NC State Researcher Unearths Soil’s Impact On Human Health

Dr. Dean Hesterberg
Dr. Dean Hesterberg

On the door of Dr. Dean Hesterberg’s office in Williams Hall is a sticker that reads, “I heart soil.”

That simple phrase sums up the driving motivation behind his more than two decades of research: discovering principles of soil science that can be used to address agricultural and environmental challenges in North Carolina and beyond.

“Soil is the basis for all life,” Hesterberg said. “It holds nutrients for crops, is the main medium through which we grow the majority of our food and is what we rely on to remove contaminants from water.”

A graduate of Southern Illinois University-Carbondale, Purdue University and University of California-Riverside, Hesterberg began working at NC State in 1993. Using mainly synchrotron x-ray technology, Hesterberg studies the fundamental mechanisms by which chemicals bind to soil at the molecular level. His ultimate goal is to bridge the gap between lab research and actual management of soil in real-world settings.

“Soils are so complicated. It’s like the ultimate puzzle to figure out. We collect an amazing chemical map. What kind of information do we get from this? That’s why I got into soil science,” he said.

Hesterberg’s expertise has been sought in soil-related environmental challenges in North Carolina, including lead contamination at an industrial site near Concord and soil remediation management at the Marine Corps Air Station in Cherry Point, where lead, chromium, zinc, copper and other heavy metals had impacted some land areas.

Arsenic concentration across a field in the Dan River basin.
Arsenic concentration across a field in the Dan River basin.

After the 2008 Tennessee Valley Authority coal ash spill — one of the nation’s largest environmental disasters — Hesterberg and a team of three NC State researchers conducted a three-year study of the spill’s aftermath. When coal ash spilled into the Dan River near Eden, N.C., just prior to planting season in 2014, Hesterberg was among the research team who determined that the river’s water should be usable in crop irrigation and as drinking water for livestock animals without harm. A followup soil study continues evaluating the long-term impacts of trace elements from the spill.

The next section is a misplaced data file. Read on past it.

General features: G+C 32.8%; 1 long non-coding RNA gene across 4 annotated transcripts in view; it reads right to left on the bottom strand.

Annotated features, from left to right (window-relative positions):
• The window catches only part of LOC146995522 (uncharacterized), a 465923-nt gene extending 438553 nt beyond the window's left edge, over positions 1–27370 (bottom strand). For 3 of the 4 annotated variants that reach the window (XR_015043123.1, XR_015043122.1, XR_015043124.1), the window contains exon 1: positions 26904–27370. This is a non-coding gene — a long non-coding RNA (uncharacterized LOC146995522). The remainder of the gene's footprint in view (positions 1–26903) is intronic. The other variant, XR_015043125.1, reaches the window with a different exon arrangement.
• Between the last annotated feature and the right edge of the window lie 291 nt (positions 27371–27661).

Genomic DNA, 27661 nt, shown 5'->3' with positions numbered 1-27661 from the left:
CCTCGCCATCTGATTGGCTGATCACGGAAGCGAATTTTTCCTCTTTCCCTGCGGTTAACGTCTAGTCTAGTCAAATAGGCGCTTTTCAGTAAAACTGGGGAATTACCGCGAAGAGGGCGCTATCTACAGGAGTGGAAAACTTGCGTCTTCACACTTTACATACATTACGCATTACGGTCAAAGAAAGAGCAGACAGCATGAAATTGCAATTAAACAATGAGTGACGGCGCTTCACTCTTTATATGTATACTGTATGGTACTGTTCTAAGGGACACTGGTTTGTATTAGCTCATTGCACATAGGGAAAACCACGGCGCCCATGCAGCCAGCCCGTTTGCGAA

“This ongoing study gives farmers peace of mind and gives us hard data,” Hesterberg said. “We’re also looking at any changes in trace elements found in actual crops. No coal ash spill is good, and our study does not address the ecology of the river, which could also be affected.”

Findings from the study should produce practical guidance to farmers, such as raising pH levels of agriculture fields to reduce the transfer of trace elements from water to crops.

Beyond spills and other acute crises impacting soil, Hesterberg said soil health is becoming increasingly more important in today’s world.

“There are a number of elements in [smartphones and other technology] that are not kind to the environment. What we try to do [through our research] is minimize the dispersal of these contaminants into our soil, water systems and air. We are also developing more effective ways to be efficient with fertilization to increase crop yields and meet the growing global food demand,” he said.

But soil scientists aren’t the only ones who contribute to healthy soil.

“Whatever soil you have control of, such as in your own yard, try to preserve it by preventing its erosion and over-fertilization,” Hesterberg said.


Hesterberg is a member of the Center for Human Health and the Environment at NC State. Learn more at